'It breaks my heart to think we could be dropping back on all the improvements we’ve made'

July 28 2017

Redland Green School has some of the best exam results in Bristol - but funding cuts are putting this proud record at risk. In an interview with Bishopston Voice, head teacher Sarah Baker explains the financial crisis in education


Redland Green School has some of the best exam results in Bristol - but funding cuts are putting this proud record at risk. In an interview with Bishopston Voice, head teacher Sarah Baker explains the financial crisis in education


FEWER teachers and support staff, bigger class sizes, a reduced curriculum … these are the realities for Redland Green School as it looks ahead to the new academic year and beyond.

Head teacher Sarah Baker, who has led the secondary since it opened in 2006, made headlines earlier this year when she wrote to parents to ask them to consider making financial contributions to the school.

Just before the summer holidays, Education Secretary Justine Greening announced an additional £1.3bn would go into school budgets and said that all would see a 0.5 per cent increase in their per-pupil funding from April. She has delayed implementation of a national funding formula, which could have put city schools at risk of more cuts.

But Ms Baker said these measures were nowhere near enough to solve the challenges her school, and others, face.

Budgets have been squeezed over several years and it is becoming increasingly hard to make ends meet, which has led to tough decisions. 

She said: “The issue is not really about whether we have a new funding system or an old funding system - it’s about the lack of money in the system. The size of the pot is the issue with the constant cuts.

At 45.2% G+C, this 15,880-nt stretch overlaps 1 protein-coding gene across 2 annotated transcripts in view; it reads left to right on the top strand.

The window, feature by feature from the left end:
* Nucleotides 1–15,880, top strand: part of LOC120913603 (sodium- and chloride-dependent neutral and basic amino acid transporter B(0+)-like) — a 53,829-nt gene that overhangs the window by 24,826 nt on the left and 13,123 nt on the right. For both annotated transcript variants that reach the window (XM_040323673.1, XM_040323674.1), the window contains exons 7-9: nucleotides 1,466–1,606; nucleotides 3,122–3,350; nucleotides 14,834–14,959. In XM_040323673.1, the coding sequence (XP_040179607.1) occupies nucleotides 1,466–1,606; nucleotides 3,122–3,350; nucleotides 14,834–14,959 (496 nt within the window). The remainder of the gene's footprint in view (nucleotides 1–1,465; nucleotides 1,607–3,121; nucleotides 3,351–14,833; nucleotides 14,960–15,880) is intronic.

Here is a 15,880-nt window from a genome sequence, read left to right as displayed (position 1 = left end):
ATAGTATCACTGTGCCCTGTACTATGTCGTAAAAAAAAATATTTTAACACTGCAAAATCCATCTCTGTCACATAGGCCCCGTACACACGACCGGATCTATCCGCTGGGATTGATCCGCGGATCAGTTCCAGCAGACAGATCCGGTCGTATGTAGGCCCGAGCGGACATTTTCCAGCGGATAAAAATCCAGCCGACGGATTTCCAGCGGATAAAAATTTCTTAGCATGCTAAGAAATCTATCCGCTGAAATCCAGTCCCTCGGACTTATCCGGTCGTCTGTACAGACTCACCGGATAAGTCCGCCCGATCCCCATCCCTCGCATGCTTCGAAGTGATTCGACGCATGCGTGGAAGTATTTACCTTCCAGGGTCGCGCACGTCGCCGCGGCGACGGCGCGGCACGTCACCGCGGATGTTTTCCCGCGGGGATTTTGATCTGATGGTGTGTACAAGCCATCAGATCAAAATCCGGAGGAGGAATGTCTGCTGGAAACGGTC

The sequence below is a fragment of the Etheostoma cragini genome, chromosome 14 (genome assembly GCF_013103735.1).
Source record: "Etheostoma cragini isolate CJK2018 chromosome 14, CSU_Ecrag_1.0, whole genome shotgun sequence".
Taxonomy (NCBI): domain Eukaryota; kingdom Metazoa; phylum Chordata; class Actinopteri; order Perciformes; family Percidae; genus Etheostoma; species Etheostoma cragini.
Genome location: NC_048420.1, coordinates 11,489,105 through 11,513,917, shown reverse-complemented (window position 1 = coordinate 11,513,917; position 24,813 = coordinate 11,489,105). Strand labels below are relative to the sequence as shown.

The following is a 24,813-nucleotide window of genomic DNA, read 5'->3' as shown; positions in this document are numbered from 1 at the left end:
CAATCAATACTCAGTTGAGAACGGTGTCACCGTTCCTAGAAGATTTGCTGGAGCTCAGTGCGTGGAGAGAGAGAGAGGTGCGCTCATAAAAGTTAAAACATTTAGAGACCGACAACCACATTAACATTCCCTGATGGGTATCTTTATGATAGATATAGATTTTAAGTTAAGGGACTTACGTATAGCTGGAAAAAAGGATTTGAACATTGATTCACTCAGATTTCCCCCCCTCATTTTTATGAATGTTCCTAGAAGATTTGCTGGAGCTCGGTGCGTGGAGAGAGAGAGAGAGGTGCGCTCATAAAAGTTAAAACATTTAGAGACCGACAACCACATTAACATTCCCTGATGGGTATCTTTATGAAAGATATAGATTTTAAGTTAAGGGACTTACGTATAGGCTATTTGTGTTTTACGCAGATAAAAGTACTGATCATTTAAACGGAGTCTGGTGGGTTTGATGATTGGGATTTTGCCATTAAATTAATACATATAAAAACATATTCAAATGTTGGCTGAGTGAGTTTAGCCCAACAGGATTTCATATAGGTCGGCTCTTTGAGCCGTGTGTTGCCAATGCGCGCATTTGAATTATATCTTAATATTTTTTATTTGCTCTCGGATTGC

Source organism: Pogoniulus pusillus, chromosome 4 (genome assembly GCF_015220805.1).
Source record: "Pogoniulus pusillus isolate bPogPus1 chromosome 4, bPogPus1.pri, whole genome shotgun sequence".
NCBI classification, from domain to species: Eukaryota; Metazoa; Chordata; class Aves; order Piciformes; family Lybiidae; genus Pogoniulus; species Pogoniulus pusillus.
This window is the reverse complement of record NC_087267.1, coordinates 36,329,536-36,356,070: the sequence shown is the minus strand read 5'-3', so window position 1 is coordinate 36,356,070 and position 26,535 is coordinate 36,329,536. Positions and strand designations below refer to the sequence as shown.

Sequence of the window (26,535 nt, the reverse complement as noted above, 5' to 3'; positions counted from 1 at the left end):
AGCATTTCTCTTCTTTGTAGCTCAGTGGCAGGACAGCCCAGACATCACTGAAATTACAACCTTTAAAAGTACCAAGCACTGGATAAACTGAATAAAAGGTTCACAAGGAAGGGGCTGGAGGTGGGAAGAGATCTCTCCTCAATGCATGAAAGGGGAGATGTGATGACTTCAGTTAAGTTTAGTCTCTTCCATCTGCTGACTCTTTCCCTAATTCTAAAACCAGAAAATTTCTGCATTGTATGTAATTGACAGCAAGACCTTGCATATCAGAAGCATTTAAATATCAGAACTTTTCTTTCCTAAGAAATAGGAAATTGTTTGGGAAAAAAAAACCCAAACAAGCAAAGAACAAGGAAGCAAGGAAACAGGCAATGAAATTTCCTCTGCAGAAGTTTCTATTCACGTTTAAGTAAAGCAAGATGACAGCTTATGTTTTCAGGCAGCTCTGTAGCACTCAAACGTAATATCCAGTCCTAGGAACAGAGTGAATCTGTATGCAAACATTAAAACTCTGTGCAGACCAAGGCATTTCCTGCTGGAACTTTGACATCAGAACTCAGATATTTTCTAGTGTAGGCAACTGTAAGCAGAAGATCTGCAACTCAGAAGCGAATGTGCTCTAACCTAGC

"We are very pleased that the government has responded to the school leaders, parents and politicians who have been raising concerns about cuts in funding. This will provide some relief in the short term, but we still have concerns it will be insufficient to meet the needs of a growing school population in Bristol."

Cuts are already having an impact on subject choice. German A-level is no longer offered and GCSE textiles has been dropped. 




Ms Baker said: “We make decisions every year based on what people choose so we can maximise options. In Key Stage 3, children won’t get such a broad range as they would have done before in subjects such as Art, Design and Technology and that limits their options when they get to Key Stage 4 and Key Stage 5. Once you’ve lost a teacher, it’s very hard to bring that subject back.

“We will be reviewing our curriculum in full next year with parents and will have to make sure that we have a rational curriculum that meets the needs of our students and that is value for money. The money will be a much more important factor than it would have been when we were set up. Now we have to say what we would like to do and within that ask what we can afford to do.”

The school’s overall annual budget is over £7 million but revenue was down by more than £200,000 this year, having already dropped six per cent the year before. This is despite an increase in the number of students at the school - 27 in each new Year 7 intake.